Proponents and Sponsors of the Bills

The two pending trade secret bills have bi-partisan support in both houses by high ranking legislators. Additionally, the Heritage Foundation recently wrote an article in support of a private right of action.  Congresswoman Zoe Lofgren, D-Cal., previously proposed creating a civil cause of action in federal court last year with the PRATSA bill. Also, a diverse set of companies and organizations have come out in favor of legislation or the concept of a federal civil cause of action, including Adobe, Boeing, Microsoft, IBM, Honda, DuPont, Eli Lilly, Broadcom, Caterpillar, NIKE, Qualcomm, General Electric, Michelin, 3M, United Technologies Corporation, AIPLA, IPO, National Association of Manufacturers, and the National Chamber of Commerce. 

As indicated NAM supports the bill, noting that it marked “a critical step toward ensuring manufacturers can effectively and efficiently enforce their trade secrets at home and abroad.” “[Trade secret] theft costs businesses in this country some $250 billion a year,” the group said. “The Trade Secrets Protection Act would help to address this challenge by providing access to federal civil enforcement for trade secrets theft. Right now, businesses must go state by state to defend their rights.”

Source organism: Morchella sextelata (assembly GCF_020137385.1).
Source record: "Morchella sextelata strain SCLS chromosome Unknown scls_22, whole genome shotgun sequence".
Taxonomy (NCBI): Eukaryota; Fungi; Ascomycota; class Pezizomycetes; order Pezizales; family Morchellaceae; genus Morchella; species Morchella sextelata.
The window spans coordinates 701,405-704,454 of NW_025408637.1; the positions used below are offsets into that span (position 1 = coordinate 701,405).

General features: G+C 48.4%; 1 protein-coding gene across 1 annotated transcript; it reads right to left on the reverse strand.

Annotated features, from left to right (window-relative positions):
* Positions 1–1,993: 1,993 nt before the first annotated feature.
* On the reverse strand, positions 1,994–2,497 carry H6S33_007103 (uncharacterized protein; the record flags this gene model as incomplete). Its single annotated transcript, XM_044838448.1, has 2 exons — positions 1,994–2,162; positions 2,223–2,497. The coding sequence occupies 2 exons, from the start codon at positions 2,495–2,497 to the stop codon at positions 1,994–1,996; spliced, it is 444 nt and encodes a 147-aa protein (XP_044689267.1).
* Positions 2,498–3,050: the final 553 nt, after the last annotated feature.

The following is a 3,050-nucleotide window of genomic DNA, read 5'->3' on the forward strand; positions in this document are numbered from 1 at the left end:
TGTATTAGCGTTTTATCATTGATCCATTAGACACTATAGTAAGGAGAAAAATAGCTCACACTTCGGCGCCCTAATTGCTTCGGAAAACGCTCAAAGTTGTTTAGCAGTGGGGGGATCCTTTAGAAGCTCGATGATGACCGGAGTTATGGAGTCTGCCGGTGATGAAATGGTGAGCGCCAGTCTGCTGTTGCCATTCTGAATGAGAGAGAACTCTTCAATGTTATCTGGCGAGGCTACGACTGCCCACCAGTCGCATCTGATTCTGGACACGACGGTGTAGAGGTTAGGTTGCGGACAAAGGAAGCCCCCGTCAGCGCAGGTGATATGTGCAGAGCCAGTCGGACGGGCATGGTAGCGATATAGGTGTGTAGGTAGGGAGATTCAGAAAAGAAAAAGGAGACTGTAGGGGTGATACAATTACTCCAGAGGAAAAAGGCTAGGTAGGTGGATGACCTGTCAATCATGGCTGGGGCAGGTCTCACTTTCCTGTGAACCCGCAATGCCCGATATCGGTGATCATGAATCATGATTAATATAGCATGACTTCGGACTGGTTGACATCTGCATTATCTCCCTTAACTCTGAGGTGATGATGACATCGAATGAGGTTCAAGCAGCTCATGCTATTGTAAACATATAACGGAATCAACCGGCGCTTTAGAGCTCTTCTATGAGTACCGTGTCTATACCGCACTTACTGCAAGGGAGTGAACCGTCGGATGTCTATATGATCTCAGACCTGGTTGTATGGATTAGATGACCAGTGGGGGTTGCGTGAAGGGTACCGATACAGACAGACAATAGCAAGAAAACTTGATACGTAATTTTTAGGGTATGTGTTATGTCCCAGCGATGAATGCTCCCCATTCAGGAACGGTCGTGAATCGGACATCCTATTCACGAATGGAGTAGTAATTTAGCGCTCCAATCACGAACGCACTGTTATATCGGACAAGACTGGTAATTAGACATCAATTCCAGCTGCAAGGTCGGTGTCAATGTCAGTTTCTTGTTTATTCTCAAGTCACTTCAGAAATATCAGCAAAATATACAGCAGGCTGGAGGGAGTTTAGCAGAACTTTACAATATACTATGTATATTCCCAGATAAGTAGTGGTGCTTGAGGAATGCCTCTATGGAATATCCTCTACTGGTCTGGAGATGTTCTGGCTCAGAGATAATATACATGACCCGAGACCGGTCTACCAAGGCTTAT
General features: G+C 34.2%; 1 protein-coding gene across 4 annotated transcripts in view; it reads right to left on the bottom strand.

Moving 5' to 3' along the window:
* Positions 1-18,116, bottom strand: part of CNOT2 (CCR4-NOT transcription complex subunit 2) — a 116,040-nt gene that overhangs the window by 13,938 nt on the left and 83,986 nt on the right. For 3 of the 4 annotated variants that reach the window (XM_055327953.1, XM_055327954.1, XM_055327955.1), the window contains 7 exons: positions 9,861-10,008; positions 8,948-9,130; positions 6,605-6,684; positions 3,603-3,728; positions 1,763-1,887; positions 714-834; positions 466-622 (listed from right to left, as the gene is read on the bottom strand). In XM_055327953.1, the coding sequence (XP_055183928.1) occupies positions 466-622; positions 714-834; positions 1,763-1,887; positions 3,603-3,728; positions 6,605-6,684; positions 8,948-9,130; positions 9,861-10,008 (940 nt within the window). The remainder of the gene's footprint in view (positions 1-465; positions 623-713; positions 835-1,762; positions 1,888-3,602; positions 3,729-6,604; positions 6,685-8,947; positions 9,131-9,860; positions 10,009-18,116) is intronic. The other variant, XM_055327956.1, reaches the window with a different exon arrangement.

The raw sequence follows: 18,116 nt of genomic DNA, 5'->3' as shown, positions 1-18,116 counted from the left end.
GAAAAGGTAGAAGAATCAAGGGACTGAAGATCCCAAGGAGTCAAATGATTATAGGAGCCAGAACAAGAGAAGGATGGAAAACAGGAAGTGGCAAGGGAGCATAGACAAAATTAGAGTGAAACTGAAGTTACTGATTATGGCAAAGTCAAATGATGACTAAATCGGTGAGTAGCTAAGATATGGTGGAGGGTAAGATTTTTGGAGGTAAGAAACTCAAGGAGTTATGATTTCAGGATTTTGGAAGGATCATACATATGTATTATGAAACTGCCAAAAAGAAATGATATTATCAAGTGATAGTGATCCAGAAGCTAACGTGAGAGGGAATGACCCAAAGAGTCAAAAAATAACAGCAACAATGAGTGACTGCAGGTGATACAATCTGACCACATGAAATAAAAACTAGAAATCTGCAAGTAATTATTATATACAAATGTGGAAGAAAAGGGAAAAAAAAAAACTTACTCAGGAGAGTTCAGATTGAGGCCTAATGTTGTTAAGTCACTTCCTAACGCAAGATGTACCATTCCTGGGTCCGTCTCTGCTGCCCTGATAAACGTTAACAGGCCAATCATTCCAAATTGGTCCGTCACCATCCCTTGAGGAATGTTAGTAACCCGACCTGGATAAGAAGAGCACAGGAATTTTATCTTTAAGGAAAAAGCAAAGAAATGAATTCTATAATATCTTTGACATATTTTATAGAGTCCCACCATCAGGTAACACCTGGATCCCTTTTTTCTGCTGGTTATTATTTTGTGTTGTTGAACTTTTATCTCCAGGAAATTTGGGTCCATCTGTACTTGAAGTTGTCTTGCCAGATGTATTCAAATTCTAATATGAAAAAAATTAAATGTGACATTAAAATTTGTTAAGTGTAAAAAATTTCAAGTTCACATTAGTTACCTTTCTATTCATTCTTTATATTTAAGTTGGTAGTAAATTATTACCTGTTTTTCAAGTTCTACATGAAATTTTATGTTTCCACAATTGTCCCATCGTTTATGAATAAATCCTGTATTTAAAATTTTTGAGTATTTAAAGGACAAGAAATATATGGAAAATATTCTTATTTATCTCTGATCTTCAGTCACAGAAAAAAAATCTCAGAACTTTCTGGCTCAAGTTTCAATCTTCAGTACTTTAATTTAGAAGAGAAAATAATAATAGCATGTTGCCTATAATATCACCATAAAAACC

Proponents of the bills have cited the advantages of a federal cause of action, as among other things, a unified and harmonized body of law that addresses discrepancies under the existing law and provides companies a uniform standard for protecting its proprietary information.  Federal legislation will treat trade secrets on the same level as other IP and establish them as a national priority, address national security concerns, and create a demonstrative effect on major foreign jurisdictions.  The bill may also provide a complimentary measure to combat trade secret misappropriation by private industry in light of strained government resources.  A federal cause action may also provide service of process advantages, the ease of conducting nationwide discovery, and additional remedies to aid victims, such as seizure. 

Additionally, the former head of the Patent Office, David Kappos recently came out in favor of the bill on behalf of the Partnership of American Innovation stating, “Trade secrets are an increasingly important form of intellectual property, yet they are the only form of IP rights for which the protection of a federal private right of action is not available. The Trade Secrets Protection Act will address this void, and the PAI supports its swift enactment.”